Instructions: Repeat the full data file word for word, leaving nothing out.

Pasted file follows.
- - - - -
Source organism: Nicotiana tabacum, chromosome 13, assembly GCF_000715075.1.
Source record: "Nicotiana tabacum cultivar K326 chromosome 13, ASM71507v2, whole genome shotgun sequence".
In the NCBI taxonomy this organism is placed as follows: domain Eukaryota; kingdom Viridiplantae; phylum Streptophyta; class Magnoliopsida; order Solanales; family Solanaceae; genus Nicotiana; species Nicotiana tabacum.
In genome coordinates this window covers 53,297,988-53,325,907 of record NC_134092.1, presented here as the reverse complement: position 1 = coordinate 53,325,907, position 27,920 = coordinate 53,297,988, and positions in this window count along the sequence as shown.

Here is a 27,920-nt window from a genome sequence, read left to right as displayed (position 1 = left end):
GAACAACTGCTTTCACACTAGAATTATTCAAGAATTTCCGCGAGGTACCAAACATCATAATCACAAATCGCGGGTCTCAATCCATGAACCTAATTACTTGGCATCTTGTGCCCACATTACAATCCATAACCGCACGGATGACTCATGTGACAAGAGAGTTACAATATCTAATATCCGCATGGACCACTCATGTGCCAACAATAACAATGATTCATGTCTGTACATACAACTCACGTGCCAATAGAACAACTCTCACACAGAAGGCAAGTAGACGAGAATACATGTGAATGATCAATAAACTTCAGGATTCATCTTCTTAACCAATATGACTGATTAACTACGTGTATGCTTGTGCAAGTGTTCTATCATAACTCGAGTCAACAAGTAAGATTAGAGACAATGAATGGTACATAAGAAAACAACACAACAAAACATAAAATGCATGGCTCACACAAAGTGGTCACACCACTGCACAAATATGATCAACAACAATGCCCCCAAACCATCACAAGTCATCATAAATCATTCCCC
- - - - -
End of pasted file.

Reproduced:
Source organism: Nicotiana tabacum, chromosome 13, assembly GCF_000715075.1.
Source record: "Nicotiana tabacum cultivar K326 chromosome 13, ASM71507v2, whole genome shotgun sequence".
In the NCBI taxonomy this organism is placed as follows: domain Eukaryota; kingdom Viridiplantae; phylum Streptophyta; class Magnoliopsida; order Solanales; family Solanaceae; genus Nicotiana; species Nicotiana tabacum.
In genome coordinates this window covers 53,297,988-53,325,907 of record NC_134092.1, presented here as the reverse complement: position 1 = coordinate 53,325,907, position 27,920 = coordinate 53,297,988, and positions in this window count along the sequence as shown.

Here is a 27,920-nt window from a genome sequence, read left to right as displayed (position 1 = left end):
GAACAACTGCTTTCACACTAGAATTATTCAAGAATTTCCGCGAGGTACCAAACATCATAATCACAAATCGCGGGTCTCAATCCATGAACCTAATTACTTGGCATCTTGTGCCCACATTACAATCCATAACCGCACGGATGACTCATGTGACAAGAGAGTTACAATATCTAATATCCGCATGGACCACTCATGTGCCAACAATAACAATGATTCATGTCTGTACATACAACTCACGTGCCAATAGAACAACTCTCACACAGAAGGCAAGTAGACGAGAATACATGTGAATGATCAATAAACTTCAGGATTCATCTTCTTAACCAATATGACTGATTAACTACGTGTATGCTTGTGCAAGTGTTCTATCATAACTCGAGTCAACAAGTAAGATTAGAGACAATGAATGGTACATAAGAAAACAACACAACAAAACATAAAATGCATGGCTCACACAAAGTGGTCACACCACTGCACAAATATGATCAACAACAATGCCCCCAAACCATCACAAGTCATCATAAATCATTCCCC